We've talked before about how to write a professional query letter – how it's you're first exposure to an agent or editor and how important it is. This time I thought I'd mention a few things you definitely should not put into those letters or do with them. There's no particular order so let's dive right in:
1. Don't ever tell them how hard you worked on your novel. That's a given, and basically who cares? The important thing is hopefully it's a good novel. Good is more important than working hard on it. In fact, I'd go so far as to say if you wrote the thing in less than a week without raising a sweat, good for you! But again, really, who cares?
2. Don't photocopy a whole bunch of your query letters, and then send them out with no personal salutation or communication within the letter. Very bad form.
3. Proof and edit your letter like a mad person. Have someone else read it. Under no circumstance have typos in the address or the first sentence. Gads that's unprofessional!
4. Don't let your letter grow to more than one page. Really, one page is enough.
5. Don't give the editor you're addressing long and involved instructions for replying to you. If you're going on vacation, they don't need to know that. Just give them your address, phone number, and email address. That information should be in your return address header anyway. If they're interested in your work, believe me you're going to hear about it.
6. Don't use a very small font or allow letters to print when your ink cartridge is running dry. Make sure your letter is crisp and very readable. Just figure every editor, agent, and other writer you meet is suffering from eyestrain. I know I am.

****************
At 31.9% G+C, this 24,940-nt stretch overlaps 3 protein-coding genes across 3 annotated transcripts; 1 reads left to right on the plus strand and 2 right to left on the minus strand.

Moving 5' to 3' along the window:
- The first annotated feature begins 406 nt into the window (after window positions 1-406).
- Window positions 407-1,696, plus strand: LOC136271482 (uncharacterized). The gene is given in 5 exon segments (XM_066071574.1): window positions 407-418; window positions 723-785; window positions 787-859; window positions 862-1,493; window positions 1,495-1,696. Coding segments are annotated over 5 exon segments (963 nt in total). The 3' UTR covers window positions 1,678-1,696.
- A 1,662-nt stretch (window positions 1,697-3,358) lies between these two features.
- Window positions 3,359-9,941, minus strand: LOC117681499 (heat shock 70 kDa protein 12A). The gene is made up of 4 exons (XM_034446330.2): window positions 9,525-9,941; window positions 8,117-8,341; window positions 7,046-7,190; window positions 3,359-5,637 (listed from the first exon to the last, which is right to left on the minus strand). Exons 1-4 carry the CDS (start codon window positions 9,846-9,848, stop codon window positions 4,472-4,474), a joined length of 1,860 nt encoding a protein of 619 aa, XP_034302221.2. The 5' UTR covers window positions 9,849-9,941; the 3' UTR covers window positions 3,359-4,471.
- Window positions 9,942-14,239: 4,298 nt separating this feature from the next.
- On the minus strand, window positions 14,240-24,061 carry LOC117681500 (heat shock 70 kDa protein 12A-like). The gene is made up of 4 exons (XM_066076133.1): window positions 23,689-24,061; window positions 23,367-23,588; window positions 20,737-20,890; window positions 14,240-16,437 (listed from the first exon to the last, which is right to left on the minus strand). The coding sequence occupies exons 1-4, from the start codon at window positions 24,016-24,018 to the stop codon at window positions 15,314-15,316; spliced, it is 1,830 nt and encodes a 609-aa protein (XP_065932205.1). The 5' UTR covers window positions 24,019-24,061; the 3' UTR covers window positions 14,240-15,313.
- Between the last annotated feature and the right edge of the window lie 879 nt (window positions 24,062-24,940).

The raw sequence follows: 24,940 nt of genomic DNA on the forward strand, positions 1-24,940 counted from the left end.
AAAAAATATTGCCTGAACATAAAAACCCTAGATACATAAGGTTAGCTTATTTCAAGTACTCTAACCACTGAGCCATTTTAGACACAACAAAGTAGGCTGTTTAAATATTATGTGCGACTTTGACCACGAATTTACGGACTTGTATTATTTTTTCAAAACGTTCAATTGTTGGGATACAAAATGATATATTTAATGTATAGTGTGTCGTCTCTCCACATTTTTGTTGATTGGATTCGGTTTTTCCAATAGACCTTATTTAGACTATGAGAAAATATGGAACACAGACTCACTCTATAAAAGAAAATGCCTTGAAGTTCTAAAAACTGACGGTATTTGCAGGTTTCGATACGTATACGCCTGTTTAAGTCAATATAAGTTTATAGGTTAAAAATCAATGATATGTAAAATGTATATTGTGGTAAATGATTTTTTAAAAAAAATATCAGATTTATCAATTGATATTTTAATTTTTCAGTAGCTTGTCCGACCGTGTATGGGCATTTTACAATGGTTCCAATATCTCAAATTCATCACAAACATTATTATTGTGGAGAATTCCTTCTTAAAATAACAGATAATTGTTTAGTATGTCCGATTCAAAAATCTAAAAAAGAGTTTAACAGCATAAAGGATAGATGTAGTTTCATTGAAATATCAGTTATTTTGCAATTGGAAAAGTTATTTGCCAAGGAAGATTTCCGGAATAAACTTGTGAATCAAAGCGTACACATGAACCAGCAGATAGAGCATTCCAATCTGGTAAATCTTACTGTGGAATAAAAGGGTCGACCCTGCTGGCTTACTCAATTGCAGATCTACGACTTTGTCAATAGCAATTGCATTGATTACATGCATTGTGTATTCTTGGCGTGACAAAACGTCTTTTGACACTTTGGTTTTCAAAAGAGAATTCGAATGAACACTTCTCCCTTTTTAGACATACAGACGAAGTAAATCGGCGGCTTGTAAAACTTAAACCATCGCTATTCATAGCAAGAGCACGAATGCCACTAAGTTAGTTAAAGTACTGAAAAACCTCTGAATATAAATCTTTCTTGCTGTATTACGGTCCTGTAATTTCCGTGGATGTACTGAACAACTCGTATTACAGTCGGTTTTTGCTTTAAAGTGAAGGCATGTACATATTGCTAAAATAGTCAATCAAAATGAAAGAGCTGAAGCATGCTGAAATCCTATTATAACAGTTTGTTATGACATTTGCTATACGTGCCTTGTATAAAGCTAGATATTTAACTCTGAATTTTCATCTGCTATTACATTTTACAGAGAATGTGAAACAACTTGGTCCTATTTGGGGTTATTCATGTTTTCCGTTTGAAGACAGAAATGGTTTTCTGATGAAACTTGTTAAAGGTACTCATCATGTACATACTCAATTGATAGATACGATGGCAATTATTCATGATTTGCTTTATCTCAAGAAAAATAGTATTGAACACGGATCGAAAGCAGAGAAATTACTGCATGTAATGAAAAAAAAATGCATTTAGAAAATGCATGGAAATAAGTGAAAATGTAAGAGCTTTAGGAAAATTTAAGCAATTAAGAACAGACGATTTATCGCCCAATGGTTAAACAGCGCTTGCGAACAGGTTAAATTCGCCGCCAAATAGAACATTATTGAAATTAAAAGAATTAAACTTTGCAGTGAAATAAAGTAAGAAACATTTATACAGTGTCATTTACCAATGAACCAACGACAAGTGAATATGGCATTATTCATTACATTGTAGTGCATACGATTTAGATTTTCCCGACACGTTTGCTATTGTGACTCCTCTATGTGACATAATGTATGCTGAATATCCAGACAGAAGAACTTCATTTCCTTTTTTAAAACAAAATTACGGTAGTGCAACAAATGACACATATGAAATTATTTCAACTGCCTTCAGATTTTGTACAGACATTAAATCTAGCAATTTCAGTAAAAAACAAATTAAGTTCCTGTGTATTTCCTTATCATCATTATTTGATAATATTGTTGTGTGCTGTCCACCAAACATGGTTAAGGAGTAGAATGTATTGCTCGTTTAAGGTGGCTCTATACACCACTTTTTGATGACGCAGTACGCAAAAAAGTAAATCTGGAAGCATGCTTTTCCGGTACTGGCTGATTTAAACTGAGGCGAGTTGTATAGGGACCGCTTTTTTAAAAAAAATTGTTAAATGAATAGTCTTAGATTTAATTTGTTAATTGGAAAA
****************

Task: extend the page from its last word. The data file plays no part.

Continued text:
7. Don't waste the few words you have allowed yourself in that one page by commiserating with the recipient about how you know how busy they are and you're going to keep this short so as not to waste their precious time. You've already wasted it with that observation – and you've lost their attention. Stay on track, keep it short and professional. They'll love you for it.
8. Considering you're no doubt a newbie, if you're doing all this yourself, refrain from making claims about how wonderful your work is, how many people it appeals to, and how many copies it will sell – in the millions do doubt! Simply inform them briefly of your considered audience. If you're putting together a proposal you'll be including a marketing section and that will cover it.
9. Don't use bright coloured, cute tricks. Believe me they've seen them all and to editors and agents that kind of stuff just screams amateur! Newbie! Unprofessional!
10. Your best bet on paper is simple, clean white or ivory. Here too is not a place to get cute with colours and designs. Keep it simple and clean. Check for finger smudges too before you affix your signature and ship it out. If you're sending it somewhere that accepts email queries, the same applies. Don't color the background some interesting shade of puce or make the text a bright orange. Go for simple, elegant, and professional.
Avoid the mistakes above and you make it just that more likely you won't receive a knee-jerk rejection.
Read Peggy Bechko's excerpt from Blown To Hell.
Author of Doubleday western novels, Harlequin romances, Fictionworks' fantasies (eBook format), Peggy Bechko has also optioned screenplays domestically and abroad, written for an animated series and for variety of other venues. She's working on a new novel and collaborating on a animated series. http://www.peggybechko.50megs.com/